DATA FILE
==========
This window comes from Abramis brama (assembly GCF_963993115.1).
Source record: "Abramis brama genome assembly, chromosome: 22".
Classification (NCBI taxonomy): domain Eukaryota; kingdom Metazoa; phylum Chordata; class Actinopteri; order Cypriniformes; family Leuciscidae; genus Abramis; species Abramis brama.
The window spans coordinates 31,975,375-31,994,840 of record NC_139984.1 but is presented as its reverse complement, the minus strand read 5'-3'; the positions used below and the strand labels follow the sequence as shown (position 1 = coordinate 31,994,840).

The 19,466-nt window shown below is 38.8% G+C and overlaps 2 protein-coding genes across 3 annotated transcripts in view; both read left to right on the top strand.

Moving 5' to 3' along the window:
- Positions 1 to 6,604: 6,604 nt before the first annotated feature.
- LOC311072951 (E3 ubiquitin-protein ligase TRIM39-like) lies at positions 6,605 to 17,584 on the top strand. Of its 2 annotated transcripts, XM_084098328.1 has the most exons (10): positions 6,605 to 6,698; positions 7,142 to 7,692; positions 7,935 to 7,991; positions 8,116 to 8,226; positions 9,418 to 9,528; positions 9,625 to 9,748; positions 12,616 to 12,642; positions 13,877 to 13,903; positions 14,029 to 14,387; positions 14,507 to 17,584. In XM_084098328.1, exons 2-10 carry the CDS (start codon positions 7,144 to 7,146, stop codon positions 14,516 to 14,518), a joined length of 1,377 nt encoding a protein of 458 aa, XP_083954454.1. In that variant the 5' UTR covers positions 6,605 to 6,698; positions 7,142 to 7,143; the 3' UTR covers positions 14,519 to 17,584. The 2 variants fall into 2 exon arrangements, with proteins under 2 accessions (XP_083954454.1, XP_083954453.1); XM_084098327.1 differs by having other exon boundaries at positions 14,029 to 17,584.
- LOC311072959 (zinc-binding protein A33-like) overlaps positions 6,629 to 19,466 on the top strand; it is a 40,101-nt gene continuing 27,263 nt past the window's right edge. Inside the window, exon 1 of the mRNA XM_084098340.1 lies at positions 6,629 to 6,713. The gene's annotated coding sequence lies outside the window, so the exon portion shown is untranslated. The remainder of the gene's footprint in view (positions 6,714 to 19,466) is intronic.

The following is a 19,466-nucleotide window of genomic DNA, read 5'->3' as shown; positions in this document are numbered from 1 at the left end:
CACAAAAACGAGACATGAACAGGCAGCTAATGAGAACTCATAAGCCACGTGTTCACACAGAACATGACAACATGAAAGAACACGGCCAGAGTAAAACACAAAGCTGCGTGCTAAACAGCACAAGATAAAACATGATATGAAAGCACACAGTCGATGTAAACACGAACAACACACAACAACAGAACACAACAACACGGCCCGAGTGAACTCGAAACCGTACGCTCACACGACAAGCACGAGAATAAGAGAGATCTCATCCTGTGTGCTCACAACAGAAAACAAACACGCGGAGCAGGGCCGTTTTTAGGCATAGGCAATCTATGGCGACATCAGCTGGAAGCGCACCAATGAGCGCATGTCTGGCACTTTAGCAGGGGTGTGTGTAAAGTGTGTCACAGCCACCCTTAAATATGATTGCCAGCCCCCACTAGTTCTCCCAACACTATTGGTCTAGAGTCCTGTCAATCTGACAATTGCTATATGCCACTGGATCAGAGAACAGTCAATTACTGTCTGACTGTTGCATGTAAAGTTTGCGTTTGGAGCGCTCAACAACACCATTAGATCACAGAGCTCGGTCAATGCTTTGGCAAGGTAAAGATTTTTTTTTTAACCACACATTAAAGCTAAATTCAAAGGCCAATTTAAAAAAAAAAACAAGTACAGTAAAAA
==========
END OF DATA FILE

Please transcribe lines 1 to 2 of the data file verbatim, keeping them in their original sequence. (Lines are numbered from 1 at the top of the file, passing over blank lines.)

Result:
This window comes from Abramis brama (assembly GCF_963993115.1).
Source record: "Abramis brama genome assembly, chromosome: 22".